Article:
"LSD has this brilliant capacity, to strip back the labels we attach to ourselves, the games that we play with our identity. A lot of people with chronic mental illnesses have very low self esteem and very low opinions of themselves. They have these labels they carry around and one of the problems with long mental disorder and addiction is the rigidity. It's so hard to break that down. So what these drugs do especially LSD, it has the capacity to make you think outside the box, it gives you new ways to think about old problems and this is a really important step forward for someone who has rigid set of personality traits and especially about their own identity and self belief being very negative. I think it is important, with these drugs, they are immensely powerful and we do see problems with them, and we do see people coming to harm with them, it's all about how they're harnessed and managed, how the experience is facilitated and integrated.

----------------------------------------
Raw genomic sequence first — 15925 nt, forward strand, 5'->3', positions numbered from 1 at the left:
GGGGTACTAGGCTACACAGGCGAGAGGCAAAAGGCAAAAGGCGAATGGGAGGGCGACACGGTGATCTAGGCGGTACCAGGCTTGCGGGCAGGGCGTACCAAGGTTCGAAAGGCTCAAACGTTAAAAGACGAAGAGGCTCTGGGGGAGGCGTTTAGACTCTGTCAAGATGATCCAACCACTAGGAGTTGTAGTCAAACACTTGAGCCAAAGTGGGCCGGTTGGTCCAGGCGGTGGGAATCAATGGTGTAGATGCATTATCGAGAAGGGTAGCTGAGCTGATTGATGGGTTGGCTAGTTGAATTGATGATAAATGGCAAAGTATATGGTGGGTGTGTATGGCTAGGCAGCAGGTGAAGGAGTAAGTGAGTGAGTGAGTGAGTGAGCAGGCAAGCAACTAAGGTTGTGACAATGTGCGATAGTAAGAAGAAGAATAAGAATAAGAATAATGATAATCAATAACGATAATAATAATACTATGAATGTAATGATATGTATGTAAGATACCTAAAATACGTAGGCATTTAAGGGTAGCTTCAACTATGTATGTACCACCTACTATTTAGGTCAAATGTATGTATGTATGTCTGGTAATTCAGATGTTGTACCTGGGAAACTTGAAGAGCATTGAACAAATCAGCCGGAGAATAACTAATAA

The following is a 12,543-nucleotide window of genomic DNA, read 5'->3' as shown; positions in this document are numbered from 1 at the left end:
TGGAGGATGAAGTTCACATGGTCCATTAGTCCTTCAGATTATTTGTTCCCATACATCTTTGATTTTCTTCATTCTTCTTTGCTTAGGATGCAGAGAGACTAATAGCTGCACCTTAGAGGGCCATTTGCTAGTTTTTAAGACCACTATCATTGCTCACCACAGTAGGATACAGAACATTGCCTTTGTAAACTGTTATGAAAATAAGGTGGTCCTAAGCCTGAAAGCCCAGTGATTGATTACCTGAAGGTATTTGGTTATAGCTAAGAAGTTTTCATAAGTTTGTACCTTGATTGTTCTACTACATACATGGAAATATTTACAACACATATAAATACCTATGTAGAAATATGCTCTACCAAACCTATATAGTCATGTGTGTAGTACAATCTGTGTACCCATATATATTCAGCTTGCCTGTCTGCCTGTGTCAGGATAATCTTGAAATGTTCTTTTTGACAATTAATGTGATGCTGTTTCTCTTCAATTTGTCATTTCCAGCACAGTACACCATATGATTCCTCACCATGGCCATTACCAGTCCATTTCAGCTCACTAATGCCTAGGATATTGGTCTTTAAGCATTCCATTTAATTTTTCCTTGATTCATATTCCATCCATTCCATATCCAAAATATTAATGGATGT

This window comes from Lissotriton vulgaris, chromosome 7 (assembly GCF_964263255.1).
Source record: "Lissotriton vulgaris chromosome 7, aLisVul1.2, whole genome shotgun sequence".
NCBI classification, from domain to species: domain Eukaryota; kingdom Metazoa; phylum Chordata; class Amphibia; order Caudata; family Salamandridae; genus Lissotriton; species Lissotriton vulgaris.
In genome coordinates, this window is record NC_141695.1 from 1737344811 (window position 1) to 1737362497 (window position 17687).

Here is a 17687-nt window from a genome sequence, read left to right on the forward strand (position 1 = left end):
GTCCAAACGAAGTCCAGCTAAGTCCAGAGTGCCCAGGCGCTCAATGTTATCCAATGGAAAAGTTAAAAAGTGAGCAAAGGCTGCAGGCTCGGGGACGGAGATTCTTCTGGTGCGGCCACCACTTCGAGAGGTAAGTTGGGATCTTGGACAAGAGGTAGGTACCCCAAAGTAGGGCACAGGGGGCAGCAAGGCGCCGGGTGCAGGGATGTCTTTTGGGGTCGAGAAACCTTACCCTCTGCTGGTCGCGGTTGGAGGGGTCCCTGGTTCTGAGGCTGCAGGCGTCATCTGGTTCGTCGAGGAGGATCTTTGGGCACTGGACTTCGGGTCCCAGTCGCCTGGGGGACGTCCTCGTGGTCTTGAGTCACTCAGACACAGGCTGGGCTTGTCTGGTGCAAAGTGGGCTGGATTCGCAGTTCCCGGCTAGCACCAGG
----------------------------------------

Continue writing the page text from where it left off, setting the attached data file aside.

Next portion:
We are in a situation now with depression, anxiety and trauma based addictions, that they are plaguing our society; we know what causes them, trauma, but the treatments are very poor, we mask the symptoms using anti-depressants, anti-psychotics and mood stabilisers that simply paper over the cracks and don’t affect the route cause of the problem. Drugs like MDMA, Psilocybin and LSD could be the antibiotic to mental health as penicillin was to general medicine a hundred years ago.
LSD’s history begins in addiction, the majority of the work in the 50s early 60s was with addiction and alcohol addiction in particular. The common route of addiction is similar for all sorts of addictions: sex, gambling, substance or tech. LSD's capacity to break the rigidity of addiction, could off-course be used to treat technological addiction yes. The thing about addiction it is a very complex situation that forms an addiction, you have biological factors and physical biological factors that create changes in the brain." - Sessa